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Search Results: 1 - 10 of 10458 matches for " Steven Cook "
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Unit root testing in the presence of innovation variance breaks: a simple solution with increased power
Steven Cook
Journal of Applied Mathematics , 2002, DOI: 10.1155/s1110757x02107029
Abstract: The Dickey-Fuller unit root test is known to suffer severe oversizing in the presence of innovation variance breaks. In this paper, forward and reverse Dickey-Fuller regressions are proposed as a means of correcting this size distortion. The results of Monte Carlo experimentation show such an approach to result in both satisfactory size properties and increased power relative to previously suggested solutions.
An International Perspective on Business Cycle Asymmetry: Evidence from Non-parametric Analysis
Steven Cook
Journal of Applied Sciences , 2004,
Abstract: A cross-country comparison of business cycle asymmetry is conducted. The present analysis extends the existing literature in two ways. First, the 152 economies examined allows a larger cross-country comparison than presented in previous studies. Second, a new non-parametric test is employed which, unlike the typically applied test of asymmetry, is robust to outliers. The results obtained show asymmetric behaviour over the course of the business cycle to exist for a large number of economies. The implications of these findings for the implementation of economic policy and the specification of econometric models are noted.
Wound Botulism in Injection Drug Users: Time to Antitoxin Correlates with Intensive Care Unit Length of Stay
Offerman, Steven R,Schaefer, Melissa,Thundiyil, Joseph,Cook, Matthew D
Western Journal of Emergency Medicine : Integrating Emergency Care with Population Health , 2009,
Abstract: Objectives: We sought to identify factors associated with need for mechanical ventilation (MV), length of intensive care unit (ICU) stay, length of hospital stay, and poor outcome in injection drug users (IDUs) with wound botulism (WB).Methods: This is a retrospective review of WB patients admitted between 1991-2005. IDUs were included if they had symptoms of WB and diagnostic confirmation. Primary outcome variables were the need for MV, length of ICU stay, length of hospital stay, hospital-related complications, and death.Results: Twenty-nine patients met inclusion criteria. Twenty-two (76%) admitted to heroin use only and seven (24%) admitted to heroin and methamphetamine use. Chief complaints on initial presentation included visual changes, 13 (45%); weakness, nine (31%); and difficulty swallowing, seven (24%). Skin wounds were documented in 22 (76%). Twenty-one (72%) patients underwent mechanical ventilation (MV). Antitoxin (AT) was administered to 26 (90%) patients but only two received antitoxin in the emergency department (ED). The time from ED presentation to AT administration was associated with increased length of ICU stay (Regression coefficient = 2.5; 95% CI 0.45, 4.5). The time from ED presentation to wound drainage was also associated with increased length of ICU stay (Regression coefficient = 13.7; 95% CI = 2.3, 25.2). There was no relationship between time to antibiotic administration and length of ICU stay.Conclusion: MV and prolonged ICU stays are common in patients identified with WB. Early AT administration and wound drainage are recommended as these measures may decrease ICU length of stay.[West J Emerg Med. 2009;10(4):251-256.]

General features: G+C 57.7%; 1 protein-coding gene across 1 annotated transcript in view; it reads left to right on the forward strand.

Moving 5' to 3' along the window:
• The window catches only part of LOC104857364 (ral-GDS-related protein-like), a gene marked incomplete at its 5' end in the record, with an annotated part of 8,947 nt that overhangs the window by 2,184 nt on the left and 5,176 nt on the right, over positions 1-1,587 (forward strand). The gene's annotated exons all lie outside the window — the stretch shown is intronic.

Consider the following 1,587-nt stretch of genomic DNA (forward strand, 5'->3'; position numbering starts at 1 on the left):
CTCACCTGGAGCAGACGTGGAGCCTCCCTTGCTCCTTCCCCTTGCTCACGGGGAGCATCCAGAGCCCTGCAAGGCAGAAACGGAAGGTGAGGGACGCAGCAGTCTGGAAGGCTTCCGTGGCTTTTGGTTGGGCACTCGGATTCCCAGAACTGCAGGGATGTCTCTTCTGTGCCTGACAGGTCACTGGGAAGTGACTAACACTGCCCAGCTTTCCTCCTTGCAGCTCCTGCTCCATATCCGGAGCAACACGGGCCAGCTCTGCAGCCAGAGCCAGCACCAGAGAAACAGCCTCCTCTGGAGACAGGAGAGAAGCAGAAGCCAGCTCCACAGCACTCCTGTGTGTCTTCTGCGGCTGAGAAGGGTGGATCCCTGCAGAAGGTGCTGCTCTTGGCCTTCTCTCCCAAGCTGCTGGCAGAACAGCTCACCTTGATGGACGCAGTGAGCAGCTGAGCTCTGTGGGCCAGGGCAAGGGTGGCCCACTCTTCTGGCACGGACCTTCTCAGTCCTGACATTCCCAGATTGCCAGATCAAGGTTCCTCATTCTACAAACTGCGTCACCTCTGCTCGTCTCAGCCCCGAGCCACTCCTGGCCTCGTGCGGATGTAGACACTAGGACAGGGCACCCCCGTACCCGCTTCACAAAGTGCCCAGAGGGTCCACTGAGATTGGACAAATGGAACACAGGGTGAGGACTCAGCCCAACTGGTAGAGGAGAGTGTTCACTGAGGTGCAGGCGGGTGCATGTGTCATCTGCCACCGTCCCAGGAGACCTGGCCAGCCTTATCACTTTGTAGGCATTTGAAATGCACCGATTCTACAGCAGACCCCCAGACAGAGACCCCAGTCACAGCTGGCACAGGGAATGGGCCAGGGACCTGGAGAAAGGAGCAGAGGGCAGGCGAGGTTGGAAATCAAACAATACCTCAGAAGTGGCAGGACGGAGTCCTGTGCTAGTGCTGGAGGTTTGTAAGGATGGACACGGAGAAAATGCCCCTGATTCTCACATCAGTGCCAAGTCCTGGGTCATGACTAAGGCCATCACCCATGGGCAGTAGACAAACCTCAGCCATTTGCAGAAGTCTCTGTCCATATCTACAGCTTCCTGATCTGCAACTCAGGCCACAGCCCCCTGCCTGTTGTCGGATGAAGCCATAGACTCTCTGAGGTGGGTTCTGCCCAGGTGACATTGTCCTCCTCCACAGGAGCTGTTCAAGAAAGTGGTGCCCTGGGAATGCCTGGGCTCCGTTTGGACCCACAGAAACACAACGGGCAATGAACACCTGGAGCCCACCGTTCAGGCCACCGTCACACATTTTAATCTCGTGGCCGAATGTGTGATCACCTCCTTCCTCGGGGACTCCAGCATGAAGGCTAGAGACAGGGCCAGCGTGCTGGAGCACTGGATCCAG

Investor Na?veté and Asset Prices  [PDF]
Jonathan Cook
Journal of Mathematical Finance (JMF) , 2013, DOI: 10.4236/jmf.2013.34047
Abstract:

This paper describes strategic behavior in a nonequilibrium model of asset pricing with heterogeneous sophistication. Both risk and return are increasing in the na?veté of investors in the market. Optimal investment involves in considering the effect that na?e investors have on the market. Further, we derive a simple characterization of the asset price dynamics that results from an arbitrary combination of a countably infinite set of investor types.

Prevalence, Causes and Socio-Economic Determinants of Vision Loss in Cape Town, South Africa
Nicky Cockburn, David Steven, Karin Lecuona, Francois Joubert, Graeme Rogers, Colin Cook, Sarah Polack
PLOS ONE , 2012, DOI: 10.1371/journal.pone.0030718
Abstract: Purpose To estimate the prevalence and causes of blindness and visual impairment in Cape Town, South Africa and to explore socio-economic and demographic predictors of vision loss in this setting. Methods A cross sectional population-based survey was conducted in Cape Town. Eighty-two clusters were selected using probability proportionate to size sampling. Within each cluster 35 or 40 people aged 50 years and above were selected using compact segment sampling. Visual acuity of participants was assessed and eyes with a visual acuity less than 6/18 were examined by an ophthalmologist to determine the cause of vision loss. Demographic data (age, gender and education) were collected and a socio-economic status (SES) index was created using principal components analysis. Results Out of 3100 eligible people, 2750 (89%) were examined. The sample prevalence of bilateral blindness (presenting visual acuity <3/60) was 1.4% (95% CI 0.9–1.8). Posterior segment diseases accounted for 65% of blindness and cataract was responsible for 27%. The prevalence of vision loss was highest among people over 80 years (odds ratio (OR) 6.9 95% CI 4.6–10.6), those in the poorest SES group (OR 3.9 95% CI 2.2–6.7) and people with no formal education (OR 5.4 95% CI 1.7–16.6). Cataract surgical coverage was 68% in the poorest SES tertile (68%) compared to 93% in the medium and 100% in the highest tertile. Conclusions The prevalence of blindness among people ≥50 years in Cape Town was lower than expected and the contribution of posterior segment diseases higher than previously reported in South Africa and Sub Saharan Africa. There were clear socio-economic disparities in prevalence of vision loss and cataract surgical coverage in this setting which need to be addressed in blindness prevention programs.
Seasonality Directs Contrasting Food Collection Behavior and Nutrient Regulation Strategies in Ants
Steven C. Cook,Micky D. Eubanks,Roger E. Gold,Spencer T. Behmer
PLOS ONE , 2012, DOI: 10.1371/journal.pone.0025407